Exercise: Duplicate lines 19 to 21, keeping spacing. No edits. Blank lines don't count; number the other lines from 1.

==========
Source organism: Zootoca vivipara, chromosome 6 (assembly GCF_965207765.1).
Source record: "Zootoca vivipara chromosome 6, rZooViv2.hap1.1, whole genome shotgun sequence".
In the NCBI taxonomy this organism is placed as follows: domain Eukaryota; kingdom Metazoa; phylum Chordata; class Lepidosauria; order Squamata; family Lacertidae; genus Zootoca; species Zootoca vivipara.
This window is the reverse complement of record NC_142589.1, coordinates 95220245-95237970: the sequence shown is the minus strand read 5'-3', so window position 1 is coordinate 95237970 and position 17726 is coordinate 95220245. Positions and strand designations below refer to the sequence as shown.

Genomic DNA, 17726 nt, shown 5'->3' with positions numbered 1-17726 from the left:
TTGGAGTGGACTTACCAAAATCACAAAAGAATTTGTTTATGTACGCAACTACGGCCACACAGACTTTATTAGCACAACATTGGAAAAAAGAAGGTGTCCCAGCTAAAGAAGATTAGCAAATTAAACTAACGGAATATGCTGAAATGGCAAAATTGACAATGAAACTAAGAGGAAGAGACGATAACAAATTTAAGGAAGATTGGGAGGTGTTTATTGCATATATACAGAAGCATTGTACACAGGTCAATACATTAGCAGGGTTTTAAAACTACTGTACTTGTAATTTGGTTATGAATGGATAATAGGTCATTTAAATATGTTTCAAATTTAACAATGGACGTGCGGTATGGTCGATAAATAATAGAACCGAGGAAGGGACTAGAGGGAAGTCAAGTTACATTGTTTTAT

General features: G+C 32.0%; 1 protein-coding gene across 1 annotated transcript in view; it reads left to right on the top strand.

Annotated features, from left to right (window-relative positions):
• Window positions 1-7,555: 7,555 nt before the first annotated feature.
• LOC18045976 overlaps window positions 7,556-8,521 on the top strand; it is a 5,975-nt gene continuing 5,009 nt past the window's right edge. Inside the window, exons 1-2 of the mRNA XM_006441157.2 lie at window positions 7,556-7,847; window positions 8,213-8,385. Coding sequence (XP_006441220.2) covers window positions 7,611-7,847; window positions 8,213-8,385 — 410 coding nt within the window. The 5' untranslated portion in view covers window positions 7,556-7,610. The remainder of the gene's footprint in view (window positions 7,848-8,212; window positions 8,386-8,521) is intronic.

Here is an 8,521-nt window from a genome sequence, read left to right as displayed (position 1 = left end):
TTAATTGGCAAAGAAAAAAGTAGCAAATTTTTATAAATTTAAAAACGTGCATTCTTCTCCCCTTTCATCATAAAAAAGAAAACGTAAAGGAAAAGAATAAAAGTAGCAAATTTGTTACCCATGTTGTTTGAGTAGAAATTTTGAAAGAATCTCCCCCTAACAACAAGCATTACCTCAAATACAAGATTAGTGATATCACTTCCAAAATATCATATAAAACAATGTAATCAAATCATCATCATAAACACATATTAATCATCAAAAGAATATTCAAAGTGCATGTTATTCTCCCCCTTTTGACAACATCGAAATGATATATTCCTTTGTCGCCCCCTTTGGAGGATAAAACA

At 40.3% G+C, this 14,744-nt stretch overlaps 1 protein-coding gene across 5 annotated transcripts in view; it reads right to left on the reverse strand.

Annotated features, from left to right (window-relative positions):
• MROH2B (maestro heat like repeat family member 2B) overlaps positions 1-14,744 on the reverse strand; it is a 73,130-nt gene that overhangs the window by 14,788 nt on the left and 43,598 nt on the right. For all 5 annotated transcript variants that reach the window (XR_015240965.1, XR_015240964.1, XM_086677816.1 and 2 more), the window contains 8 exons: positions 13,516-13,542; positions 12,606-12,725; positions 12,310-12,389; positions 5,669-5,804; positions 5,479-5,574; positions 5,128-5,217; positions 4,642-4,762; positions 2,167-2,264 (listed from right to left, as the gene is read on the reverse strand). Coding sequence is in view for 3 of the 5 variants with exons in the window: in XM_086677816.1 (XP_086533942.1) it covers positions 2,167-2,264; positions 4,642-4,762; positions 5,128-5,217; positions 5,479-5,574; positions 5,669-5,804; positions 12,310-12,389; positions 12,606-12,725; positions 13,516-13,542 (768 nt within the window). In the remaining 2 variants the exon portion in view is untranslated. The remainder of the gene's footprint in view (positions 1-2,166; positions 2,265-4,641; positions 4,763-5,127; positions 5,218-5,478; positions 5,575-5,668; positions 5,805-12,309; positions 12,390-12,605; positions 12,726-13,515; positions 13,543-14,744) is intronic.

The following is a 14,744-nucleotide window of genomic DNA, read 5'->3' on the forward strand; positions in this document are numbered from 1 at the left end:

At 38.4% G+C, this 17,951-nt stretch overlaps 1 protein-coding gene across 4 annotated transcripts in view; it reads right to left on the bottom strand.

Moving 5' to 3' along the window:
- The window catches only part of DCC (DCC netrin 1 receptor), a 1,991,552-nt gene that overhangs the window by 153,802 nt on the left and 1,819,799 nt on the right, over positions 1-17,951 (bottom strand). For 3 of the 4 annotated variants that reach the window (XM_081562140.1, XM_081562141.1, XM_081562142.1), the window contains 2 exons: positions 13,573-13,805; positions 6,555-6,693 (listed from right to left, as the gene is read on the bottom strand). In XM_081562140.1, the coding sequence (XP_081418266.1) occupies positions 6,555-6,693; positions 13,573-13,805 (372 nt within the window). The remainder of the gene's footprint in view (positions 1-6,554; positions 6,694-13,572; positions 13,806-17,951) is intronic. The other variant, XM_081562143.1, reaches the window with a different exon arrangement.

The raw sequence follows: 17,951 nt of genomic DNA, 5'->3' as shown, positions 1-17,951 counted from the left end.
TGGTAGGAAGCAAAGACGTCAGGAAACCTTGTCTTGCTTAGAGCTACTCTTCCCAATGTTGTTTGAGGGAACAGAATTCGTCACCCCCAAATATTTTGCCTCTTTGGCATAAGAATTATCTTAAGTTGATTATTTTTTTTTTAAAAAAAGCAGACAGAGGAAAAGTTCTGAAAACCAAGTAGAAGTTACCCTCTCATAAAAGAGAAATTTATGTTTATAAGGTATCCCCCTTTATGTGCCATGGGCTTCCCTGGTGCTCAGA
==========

- The window catches only part of DCC (DCC netrin 1 receptor), a 1,991,552-nt gene that overhangs the window by 153,802 nt on the left and 1,819,799 nt on the right, over positions 1-17,951 (bottom strand). For 3 of the 4 annotated variants that reach the window (XM_081562140.1, XM_081562141.1, XM_081562142.1), the window contains 2 exons: positions 13,573-13,805; positions 6,555-6,693 (listed from right to left, as the gene is read on the bottom strand). In XM_081562140.1, the coding sequence (XP_081418266.1) occupies positions 6,555-6,693; positions 13,573-13,805 (372 nt within the window). The remainder of the gene's footprint in view (positions 1-6,554; positions 6,694-13,572; positions 13,806-17,951) is intronic. The other variant, XM_081562143.1, reaches the window with a different exon arrangement.

The raw sequence follows: 17,951 nt of genomic DNA, 5'->3' as shown, positions 1-17,951 counted from the left end.
TGGTAGGAAGCAAAGACGTCAGGAAACCTTGTCTTGCTTAGAGCTACTCTTCCCAATGTTGTTTGAGGGAACAGAATTCGTCACCCCCAAATATTTTGCCTCTTTGGCATAAGAATTATCTTAAGTTGATTATTTTTTTTTTAAAAAAAGCAGACAGAGGAAAAGTTCTGAAAACCAAGTAGAAGTTACCCTCTCATAAAAGAGAAATTTATGTTTATAAGGTATCCCCCTTTATGTGCCATGGGCTTCCCTGGTGCTCAGA